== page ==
People who receive marginal wealth, by what ever means, generally use some fraction of it (0% to 100%, inclusive) in such fashion as to generate more wealth, and some faction in some fashion as to not generate more wealth. Wealth which is used to generate more wealth generally benefits many people in the process (e.g. if it’s used toward building a factory, that factory will not only generate wealth for its owner, but will benefit of its workers, suppliers, and customers). In a free society, the people who use a larger portion of their marginal wealth to generate more wealth, will naturally end up with more wealth than those who do not, and each dollar of wealth they acquire will generate more wealth than it would if given to someone who would not use it to generate wealth.

    There are two main alleged “problems” with concentrations of wealth that occur via this means (those who more effectively use their wealth to generate more, ending up with more than those who do not). One “problem” is that happiness and well-being are supposedly functions relative wealth rather than absolute; the fact that the poor in this country can afford dwellings with running water and electricity–things which would have been extravagant luxuries 100 years ago–supposedly does not really make them better off since the rich can afford vastly more extravagant luxuries than were available 100 years ago. While it is certainly true that many people have been taught that they’re supposed to be miserable if other people are wealthier than they are, I would suggest that such people are miserable not because of others’ wealth, but because they’ve believe they’re supposed to be miserable.

    The second problem is that over-concentration of wealth supposedly leads to over-concentration of political power. While it is true that this can happen to some extent, the effect is made worse by supposed attempts to check it. Such measures always work to the benefit of those who implementing them, who naturally will have the lion’s share of political power. They do not prevent the concentration of political power, but rather serve to protect those who have it from those who might otherwise act to weaken it.

    Concentration of wealth, when such concentration is the result of honest people making the best use of their resources, is a good thing. To be sure, concentration of wealth can sometimes follow as a consequence of concentrated political power, and that is a bad thing, but as noted before, efforts to prevent that by preventing concentration of wealth merely serve to reinforce the concentrations of political power, making the situation worse.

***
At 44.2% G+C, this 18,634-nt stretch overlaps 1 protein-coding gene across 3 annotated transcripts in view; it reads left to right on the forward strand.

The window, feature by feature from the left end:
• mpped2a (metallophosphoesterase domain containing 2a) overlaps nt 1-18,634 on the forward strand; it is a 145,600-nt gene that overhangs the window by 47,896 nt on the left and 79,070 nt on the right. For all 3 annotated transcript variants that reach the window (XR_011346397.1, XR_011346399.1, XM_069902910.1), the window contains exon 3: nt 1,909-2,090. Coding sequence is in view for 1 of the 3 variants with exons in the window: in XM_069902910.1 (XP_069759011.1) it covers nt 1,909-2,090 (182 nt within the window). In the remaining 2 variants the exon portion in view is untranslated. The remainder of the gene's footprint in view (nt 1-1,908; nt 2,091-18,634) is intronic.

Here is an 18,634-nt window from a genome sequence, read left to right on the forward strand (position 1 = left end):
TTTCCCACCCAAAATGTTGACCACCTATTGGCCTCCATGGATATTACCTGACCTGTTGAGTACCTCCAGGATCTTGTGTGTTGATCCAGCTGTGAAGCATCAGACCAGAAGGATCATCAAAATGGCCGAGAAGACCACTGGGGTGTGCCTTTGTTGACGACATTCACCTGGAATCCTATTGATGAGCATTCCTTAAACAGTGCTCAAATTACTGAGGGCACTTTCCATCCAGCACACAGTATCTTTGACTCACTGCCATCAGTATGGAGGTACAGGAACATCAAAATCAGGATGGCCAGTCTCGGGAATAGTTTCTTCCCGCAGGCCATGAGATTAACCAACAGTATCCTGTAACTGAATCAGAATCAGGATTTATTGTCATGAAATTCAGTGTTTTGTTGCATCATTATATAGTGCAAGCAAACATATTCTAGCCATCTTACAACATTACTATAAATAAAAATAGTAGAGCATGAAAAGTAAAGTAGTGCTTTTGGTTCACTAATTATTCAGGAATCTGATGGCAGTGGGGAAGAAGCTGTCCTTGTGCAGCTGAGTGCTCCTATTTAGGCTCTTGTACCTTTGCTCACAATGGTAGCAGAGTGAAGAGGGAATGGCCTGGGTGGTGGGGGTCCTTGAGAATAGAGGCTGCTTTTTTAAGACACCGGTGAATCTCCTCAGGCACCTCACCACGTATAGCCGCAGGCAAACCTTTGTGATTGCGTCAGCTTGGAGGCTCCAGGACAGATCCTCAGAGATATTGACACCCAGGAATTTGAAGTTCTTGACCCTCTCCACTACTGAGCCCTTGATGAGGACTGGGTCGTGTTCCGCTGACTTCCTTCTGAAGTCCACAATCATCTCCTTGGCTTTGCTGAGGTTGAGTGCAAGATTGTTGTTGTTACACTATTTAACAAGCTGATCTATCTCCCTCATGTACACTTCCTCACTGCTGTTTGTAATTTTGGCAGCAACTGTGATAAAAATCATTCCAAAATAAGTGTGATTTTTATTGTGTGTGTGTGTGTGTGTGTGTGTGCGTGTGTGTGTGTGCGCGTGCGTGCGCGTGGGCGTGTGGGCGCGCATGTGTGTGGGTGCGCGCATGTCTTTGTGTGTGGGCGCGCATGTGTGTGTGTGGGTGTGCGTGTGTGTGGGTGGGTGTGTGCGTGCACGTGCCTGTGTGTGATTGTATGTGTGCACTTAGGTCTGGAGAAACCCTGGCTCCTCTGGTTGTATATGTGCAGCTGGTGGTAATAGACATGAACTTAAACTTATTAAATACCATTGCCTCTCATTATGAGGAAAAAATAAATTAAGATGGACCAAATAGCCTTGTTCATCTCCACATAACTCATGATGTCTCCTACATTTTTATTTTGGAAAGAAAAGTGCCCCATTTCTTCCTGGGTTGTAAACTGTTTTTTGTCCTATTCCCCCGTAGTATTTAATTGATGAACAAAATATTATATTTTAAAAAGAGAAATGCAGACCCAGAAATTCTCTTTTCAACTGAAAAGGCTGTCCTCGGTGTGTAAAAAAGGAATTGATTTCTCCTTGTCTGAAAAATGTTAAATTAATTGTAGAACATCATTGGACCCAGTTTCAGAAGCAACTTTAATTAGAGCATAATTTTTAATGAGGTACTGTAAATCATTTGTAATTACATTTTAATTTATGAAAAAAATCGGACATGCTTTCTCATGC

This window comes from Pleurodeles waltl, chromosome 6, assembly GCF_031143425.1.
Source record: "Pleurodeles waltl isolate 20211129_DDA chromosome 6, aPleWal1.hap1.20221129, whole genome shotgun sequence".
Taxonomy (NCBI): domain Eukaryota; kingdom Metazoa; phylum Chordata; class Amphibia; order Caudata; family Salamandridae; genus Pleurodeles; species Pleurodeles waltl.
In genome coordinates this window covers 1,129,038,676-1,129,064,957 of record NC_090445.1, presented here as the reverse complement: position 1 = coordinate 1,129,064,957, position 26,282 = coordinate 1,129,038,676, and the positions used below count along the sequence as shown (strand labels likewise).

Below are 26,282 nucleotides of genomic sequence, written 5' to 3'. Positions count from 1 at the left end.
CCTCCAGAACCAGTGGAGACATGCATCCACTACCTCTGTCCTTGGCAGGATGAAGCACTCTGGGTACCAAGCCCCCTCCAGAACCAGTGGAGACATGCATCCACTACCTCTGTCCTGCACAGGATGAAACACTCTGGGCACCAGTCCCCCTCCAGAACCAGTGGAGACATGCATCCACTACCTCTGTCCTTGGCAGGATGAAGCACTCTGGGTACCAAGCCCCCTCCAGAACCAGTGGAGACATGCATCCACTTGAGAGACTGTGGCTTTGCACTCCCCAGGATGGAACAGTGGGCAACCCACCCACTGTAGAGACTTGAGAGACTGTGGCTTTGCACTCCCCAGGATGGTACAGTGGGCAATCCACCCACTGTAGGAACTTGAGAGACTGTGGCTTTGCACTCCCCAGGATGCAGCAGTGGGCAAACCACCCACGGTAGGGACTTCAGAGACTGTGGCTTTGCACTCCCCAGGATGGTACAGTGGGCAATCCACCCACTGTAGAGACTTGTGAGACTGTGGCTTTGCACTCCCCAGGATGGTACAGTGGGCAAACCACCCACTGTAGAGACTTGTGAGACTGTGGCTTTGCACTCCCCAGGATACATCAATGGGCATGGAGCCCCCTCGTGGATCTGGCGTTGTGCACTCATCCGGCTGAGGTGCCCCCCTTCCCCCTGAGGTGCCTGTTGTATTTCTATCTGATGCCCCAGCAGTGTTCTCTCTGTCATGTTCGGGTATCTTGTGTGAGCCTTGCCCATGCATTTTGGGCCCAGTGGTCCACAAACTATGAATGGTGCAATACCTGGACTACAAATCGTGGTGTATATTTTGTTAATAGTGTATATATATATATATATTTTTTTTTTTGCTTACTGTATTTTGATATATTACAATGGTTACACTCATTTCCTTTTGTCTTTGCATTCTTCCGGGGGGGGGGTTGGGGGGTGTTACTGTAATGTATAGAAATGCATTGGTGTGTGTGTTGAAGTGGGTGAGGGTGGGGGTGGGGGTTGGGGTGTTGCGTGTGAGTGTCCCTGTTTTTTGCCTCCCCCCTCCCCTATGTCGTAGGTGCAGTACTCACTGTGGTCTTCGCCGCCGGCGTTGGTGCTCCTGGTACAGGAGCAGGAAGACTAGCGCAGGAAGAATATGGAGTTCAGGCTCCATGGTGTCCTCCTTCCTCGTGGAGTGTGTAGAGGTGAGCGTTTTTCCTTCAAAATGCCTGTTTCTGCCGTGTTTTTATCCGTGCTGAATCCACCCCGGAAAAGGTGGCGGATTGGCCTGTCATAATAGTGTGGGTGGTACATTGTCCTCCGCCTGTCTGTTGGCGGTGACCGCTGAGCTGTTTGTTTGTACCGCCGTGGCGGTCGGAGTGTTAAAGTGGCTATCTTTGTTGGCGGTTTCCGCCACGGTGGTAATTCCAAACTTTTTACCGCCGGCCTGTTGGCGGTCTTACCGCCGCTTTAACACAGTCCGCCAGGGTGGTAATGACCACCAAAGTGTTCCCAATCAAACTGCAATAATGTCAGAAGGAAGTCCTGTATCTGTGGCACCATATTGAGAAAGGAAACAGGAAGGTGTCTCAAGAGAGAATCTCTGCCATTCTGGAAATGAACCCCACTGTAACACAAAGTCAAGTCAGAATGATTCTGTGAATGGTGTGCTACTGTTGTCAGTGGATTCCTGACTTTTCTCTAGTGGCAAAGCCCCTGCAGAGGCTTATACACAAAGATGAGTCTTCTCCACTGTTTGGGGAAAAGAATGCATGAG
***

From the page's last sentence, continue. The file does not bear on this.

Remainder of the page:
26. #26 |  Other Sean | 

    Supercat,

    Nice comment. Amy Goodman’s remarks and some of the replies offered in support show no evidence their authors are even aware of a production process in which this thing called wealth plays a part. They speak in terms of “owning”, “mobility”, and “disparities”, as if wealth was simply an end product that can be cleanly separated from the process of its creation.

    Marxists back in the day at least knew what capital was. They could give you a reasonably correct description of how it worked. In fact they understood there are important advantages to be found in large accumulations of capital.

    You won’t find even that level of economic sophistication in the Democracy Now crowd. I mean, do you think Amy Goodman or Michael Moore could name the factors of production if called upon to do so? Not a chance.

    It’s shocking to behold, but the Left really has taken some giant intellectual steps backward in the last 100 years.

  27. #27 |  John Spragge | 

    @Tim Worstall: No sale. Obviously some households and individuals will have a “negative net worth” in a society where people borrow, and obviously anyone with a positive net worth will have more than the net sum of those who have nothing or less than nothing. The Walton heirs command more money than fifteen million Americans who have a positive net household worth, and Amy Goodman has no simple way to make that point without including all the households that have a zero or negative net worth. That doesn’t make her point misleading.

    Other Sean: sorry, I don’t have time to educate you on the number of ways in which the concentration of wealth in the hands of the six Walmart heirs might or might not serve overall American productivity, the extent to which the management and investors of Walmart might or might not have grown their wealth and their business by taking inappropriate advantage of government programs, in he US and abroad, and the merits and problems of the Walmart business model for long term productivity, in the United States and elsewhere. I have a business to get off the ground in an uncertain economy. If you to impute economic illiteracy to Amy Goodman, please point to a specific comment in which she says something untrue or ill-educated, rather than a remark she made that everyone concedes the literal truth of.

  28. #28 |  Belle Waring |